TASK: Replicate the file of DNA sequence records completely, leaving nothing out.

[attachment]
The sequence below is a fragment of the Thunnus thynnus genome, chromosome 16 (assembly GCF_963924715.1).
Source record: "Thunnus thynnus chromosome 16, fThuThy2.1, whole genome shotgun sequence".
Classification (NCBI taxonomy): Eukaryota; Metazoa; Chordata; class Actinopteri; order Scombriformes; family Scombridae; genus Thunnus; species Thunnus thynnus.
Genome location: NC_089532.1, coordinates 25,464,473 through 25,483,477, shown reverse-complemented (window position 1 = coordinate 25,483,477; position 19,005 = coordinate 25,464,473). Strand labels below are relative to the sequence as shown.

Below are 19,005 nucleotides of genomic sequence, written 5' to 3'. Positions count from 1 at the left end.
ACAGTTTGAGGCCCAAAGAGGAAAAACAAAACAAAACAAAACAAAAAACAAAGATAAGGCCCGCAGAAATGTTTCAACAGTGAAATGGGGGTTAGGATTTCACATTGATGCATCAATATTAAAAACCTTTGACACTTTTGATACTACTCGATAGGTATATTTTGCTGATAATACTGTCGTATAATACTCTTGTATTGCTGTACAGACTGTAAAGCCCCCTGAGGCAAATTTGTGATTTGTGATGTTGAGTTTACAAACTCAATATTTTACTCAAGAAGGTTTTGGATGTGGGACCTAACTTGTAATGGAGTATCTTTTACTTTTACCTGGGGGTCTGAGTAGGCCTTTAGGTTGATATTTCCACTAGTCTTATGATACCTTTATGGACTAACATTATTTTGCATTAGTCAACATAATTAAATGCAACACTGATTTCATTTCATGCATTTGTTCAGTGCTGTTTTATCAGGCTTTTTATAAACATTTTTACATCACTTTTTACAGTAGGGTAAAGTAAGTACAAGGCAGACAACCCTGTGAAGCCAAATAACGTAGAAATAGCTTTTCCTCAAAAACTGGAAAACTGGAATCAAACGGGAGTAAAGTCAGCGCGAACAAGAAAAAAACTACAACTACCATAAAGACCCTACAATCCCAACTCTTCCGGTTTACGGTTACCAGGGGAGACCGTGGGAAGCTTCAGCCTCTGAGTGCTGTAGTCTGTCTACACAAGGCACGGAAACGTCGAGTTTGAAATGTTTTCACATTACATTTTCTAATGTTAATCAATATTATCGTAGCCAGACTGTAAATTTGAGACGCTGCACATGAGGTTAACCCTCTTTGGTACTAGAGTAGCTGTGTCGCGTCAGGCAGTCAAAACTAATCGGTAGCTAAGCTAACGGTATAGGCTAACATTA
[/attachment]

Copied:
The sequence below is a fragment of the Thunnus thynnus genome, chromosome 16 (assembly GCF_963924715.1).
Source record: "Thunnus thynnus chromosome 16, fThuThy2.1, whole genome shotgun sequence".
Classification (NCBI taxonomy): Eukaryota; Metazoa; Chordata; class Actinopteri; order Scombriformes; family Scombridae; genus Thunnus; species Thunnus thynnus.
Genome location: NC_089532.1, coordinates 25,464,473 through 25,483,477, shown reverse-complemented (window position 1 = coordinate 25,483,477; position 19,005 = coordinate 25,464,473). Strand labels below are relative to the sequence as shown.

Below are 19,005 nucleotides of genomic sequence, written 5' to 3'. Positions count from 1 at the left end.
ACAGTTTGAGGCCCAAAGAGGAAAAACAAAACAAAACAAAACAAAAAACAAAGATAAGGCCCGCAGAAATGTTTCAACAGTGAAATGGGGGTTAGGATTTCACATTGATGCATCAATATTAAAAACCTTTGACACTTTTGATACTACTCGATAGGTATATTTTGCTGATAATACTGTCGTATAATACTCTTGTATTGCTGTACAGACTGTAAAGCCCCCTGAGGCAAATTTGTGATTTGTGATGTTGAGTTTACAAACTCAATATTTTACTCAAGAAGGTTTTGGATGTGGGACCTAACTTGTAATGGAGTATCTTTTACTTTTACCTGGGGGTCTGAGTAGGCCTTTAGGTTGATATTTCCACTAGTCTTATGATACCTTTATGGACTAACATTATTTTGCATTAGTCAACATAATTAAATGCAACACTGATTTCATTTCATGCATTTGTTCAGTGCTGTTTTATCAGGCTTTTTATAAACATTTTTACATCACTTTTTACAGTAGGGTAAAGTAAGTACAAGGCAGACAACCCTGTGAAGCCAAATAACGTAGAAATAGCTTTTCCTCAAAAACTGGAAAACTGGAATCAAACGGGAGTAAAGTCAGCGCGAACAAGAAAAAAACTACAACTACCATAAAGACCCTACAATCCCAACTCTTCCGGTTTACGGTTACCAGGGGAGACCGTGGGAAGCTTCAGCCTCTGAGTGCTGTAGTCTGTCTACACAAGGCACGGAAACGTCGAGTTTGAAATGTTTTCACATTACATTTTCTAATGTTAATCAATATTATCGTAGCCAGACTGTAAATTTGAGACGCTGCACATGAGGTTAACCCTCTTTGGTACTAGAGTAGCTGTGTCGCGTCAGGCAGTCAAAACTAATCGGTAGCTAAGCTAACGGTATAGGCTAACATTA